A $75,000 federal pass-through grant administered by the state health department will help Suffolk County fund a new training program for first responders on the front lines of the opioid epidemic.
As opioids continue to wreak havoc on communities, they have taken a secondary toll on first responders. According to Suffolk County Health Commissioner Dr. James Tomarken, $50,000 of the grant will be put toward a new training program for first responders aimed at reducing compassion fatigue.
“There’s a substantial number of patients that are repeat-visitors to the EMS system,” Dr. Tomarken said in an interview Tuesday.
Throughout the country, first responders can become burned out and frustrated at how seemingly endless the cycle of addiction can be and how unwilling some are to seek treatment.
“We want to be proactive and make sure that the issue is being addressed with our first responders so that they don’t get frustrated, leave their work or render less than optimal care in the field,” Dr. Tomarken said. “We know and appreciate what they’re up against.”
The training will enable responders to identify the signs and symptoms of compassion fatigue, incorporate coping mechanisms and learn how to prevent it.
Dr. Tomarken hopes the training can bring some needed relief to first responders who bear witness to the opioid crisis locally.
Jennifer Culp, assistant to the health commissioner, said the county has been aggressive in tackling opioids.
Since implementing the opioid overdose prevention pilot project in 2012, all first responders in Suffolk County have been trained to identify and reverse opioid overdoses using Naloxone.
Naloxone is a medication that can rapidly reverse the effects of an opioid overdose and is most commonly seen in the form of Narcan, a spray that can be administered nasally.
“For other counties, perhaps not all of their first responders are even doing reversals,” Ms. Culp said. “We’re beyond that point. We took that proactive response and had great engagement with first responders, but now it’s time to take a look at where their struggles are.”
The county’s efforts, however, extend beyond the scope of first responders.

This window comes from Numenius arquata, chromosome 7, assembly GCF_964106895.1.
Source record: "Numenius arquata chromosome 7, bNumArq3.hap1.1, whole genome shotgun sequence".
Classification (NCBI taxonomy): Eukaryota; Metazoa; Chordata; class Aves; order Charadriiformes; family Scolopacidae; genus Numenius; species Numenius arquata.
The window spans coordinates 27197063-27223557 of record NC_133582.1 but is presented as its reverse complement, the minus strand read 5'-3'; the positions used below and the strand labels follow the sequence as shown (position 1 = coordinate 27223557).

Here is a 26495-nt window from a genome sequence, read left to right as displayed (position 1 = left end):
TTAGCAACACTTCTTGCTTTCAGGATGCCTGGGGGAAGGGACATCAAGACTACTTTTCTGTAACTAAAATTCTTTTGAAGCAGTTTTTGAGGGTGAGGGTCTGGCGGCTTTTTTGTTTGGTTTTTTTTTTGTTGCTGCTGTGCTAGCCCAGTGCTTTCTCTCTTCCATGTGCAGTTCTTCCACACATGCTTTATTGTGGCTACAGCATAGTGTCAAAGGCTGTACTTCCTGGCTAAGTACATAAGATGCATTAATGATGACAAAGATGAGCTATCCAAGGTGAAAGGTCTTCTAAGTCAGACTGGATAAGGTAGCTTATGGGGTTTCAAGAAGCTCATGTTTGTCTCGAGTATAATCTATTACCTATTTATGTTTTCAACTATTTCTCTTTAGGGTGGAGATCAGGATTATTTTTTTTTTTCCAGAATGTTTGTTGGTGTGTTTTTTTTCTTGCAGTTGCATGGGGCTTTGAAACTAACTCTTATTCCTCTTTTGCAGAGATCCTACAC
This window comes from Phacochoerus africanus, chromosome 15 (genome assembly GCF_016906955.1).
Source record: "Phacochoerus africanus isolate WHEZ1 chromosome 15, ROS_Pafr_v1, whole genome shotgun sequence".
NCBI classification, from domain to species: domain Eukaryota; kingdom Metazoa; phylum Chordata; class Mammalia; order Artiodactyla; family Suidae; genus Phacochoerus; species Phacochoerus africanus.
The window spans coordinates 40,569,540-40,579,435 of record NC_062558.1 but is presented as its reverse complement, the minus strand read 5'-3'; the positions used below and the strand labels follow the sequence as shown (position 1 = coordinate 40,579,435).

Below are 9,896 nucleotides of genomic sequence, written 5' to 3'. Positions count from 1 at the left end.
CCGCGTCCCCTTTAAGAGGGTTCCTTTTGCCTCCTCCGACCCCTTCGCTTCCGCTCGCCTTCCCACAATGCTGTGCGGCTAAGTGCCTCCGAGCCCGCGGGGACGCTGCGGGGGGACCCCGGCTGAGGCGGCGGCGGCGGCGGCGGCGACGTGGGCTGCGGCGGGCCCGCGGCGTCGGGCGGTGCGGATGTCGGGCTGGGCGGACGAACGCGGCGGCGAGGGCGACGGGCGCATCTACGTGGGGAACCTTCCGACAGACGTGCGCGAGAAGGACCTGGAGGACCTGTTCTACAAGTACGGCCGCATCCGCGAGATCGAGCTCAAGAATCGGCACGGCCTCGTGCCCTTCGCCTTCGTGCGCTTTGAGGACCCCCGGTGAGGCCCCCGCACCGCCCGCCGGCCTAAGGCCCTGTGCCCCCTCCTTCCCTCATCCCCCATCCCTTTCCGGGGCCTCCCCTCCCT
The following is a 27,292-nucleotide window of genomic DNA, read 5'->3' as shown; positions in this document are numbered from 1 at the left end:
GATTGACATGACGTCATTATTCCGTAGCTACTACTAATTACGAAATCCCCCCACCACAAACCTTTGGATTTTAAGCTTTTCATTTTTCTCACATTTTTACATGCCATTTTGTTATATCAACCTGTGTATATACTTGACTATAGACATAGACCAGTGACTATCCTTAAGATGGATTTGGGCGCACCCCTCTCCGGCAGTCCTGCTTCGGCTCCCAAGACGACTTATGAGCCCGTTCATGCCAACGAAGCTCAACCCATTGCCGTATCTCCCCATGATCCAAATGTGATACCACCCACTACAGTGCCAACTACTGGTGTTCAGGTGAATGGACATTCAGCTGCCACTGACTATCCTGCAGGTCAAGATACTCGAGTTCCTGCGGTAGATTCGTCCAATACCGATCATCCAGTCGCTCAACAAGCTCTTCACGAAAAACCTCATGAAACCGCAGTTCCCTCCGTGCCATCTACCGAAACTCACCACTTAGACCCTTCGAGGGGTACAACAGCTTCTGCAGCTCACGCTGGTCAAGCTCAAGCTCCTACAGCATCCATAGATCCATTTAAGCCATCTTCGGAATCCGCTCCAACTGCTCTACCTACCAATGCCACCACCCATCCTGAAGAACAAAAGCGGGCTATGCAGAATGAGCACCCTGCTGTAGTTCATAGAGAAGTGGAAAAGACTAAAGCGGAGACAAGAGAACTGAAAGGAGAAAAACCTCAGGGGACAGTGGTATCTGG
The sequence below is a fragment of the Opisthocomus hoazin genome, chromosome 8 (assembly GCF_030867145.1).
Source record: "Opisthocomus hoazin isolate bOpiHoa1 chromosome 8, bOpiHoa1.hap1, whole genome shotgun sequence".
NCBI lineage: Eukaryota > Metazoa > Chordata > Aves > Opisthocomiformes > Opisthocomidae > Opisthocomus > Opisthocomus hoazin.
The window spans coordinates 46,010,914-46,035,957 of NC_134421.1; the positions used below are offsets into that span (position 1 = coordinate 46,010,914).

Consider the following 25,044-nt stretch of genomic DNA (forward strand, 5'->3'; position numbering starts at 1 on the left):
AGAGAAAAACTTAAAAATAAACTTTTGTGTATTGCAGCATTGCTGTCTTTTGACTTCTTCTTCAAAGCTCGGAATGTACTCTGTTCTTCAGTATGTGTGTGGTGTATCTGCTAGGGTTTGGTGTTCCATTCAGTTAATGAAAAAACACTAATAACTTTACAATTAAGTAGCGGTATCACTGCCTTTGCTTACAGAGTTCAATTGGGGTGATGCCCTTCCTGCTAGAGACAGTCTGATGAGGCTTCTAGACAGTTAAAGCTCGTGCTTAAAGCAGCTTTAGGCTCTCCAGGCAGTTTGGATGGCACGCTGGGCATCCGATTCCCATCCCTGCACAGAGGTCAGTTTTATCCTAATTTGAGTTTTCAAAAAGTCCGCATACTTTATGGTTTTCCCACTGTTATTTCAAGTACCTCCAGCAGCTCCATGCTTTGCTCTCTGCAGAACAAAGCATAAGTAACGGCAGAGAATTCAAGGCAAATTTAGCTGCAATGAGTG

Since 2013, more than 12,000 non-traditional responders — individuals other than emergency personnel who treat overdoses — have been trained in opioid overdose recognition and reversal, county officials said.
Since opioid overdoses can happen anywhere, the county plans to use some of the grant funds to expand opioid overdose prevention programs into non-traditional settings, such as libraries or restaurants.
“They’re faced with that potential reality,” Dr. Tomarken said. “Owners and their staff are concerned. They want more information on what to look for or what to do if they find someone in their washroom who has overdosed. We want to be able to get that information out there.”
According to the Suffolk County Department of Health Services, there were 388 Narcan reversals in 2018 through Sept. 30.
The grant initiative will also focus on treatment options for substance abuse, officials said.
Their goal is to increase the number of active buprenorphine prescribers in Suffolk County.
Buprenorphine is an active ingredient in Suboxone, a medication used to block opiate receptors and reduce urges while preventing withdrawal symptoms associated with opioids.
Prescribing Suboxone, Dr. Tomarken said, requires an addition to the prescriber’s license and eight hours of training. “We want to expand the options for individual patients in the community,” he said.
The county will also use grant funds to hire a consultant to help set up Suboxone treatment programs, and provide technical assistance to providers and agencies. “There’s a bit of concern, fear and anxiety among providers. We want to be able to assist them embrace this treatment because it is the recognized treatment for opiate substance abuse,” Dr. Tomarken said.
In a statement, County Executive Steve Bellone expressed gratitude for the funding. “These federal resources are critical to fund innovative programs that support health care providers and our emergency medical response,” he said.
Dr. Tomarken looks ahead with cautious optimism. “There’s no way to predict when we’ll turn the corner. I suspect it’ll be very slow,” he said. But with funding and additional programming, he remains hopeful: “We want to get the ball rolling, but we also want to keep it rolling and be able to make these permanent parts of our tool box.”
This article is a part of The East End News Project. Three East End news organizations — the Times Review Media Group
newspapers, the Press News Group and The Sag Harbor Express — have joined together with Stony Brook University’s journalism program in a unique collaboration that focuses on the opioid epidemic across the region. If you can help by telling your story, please contact us at [email protected].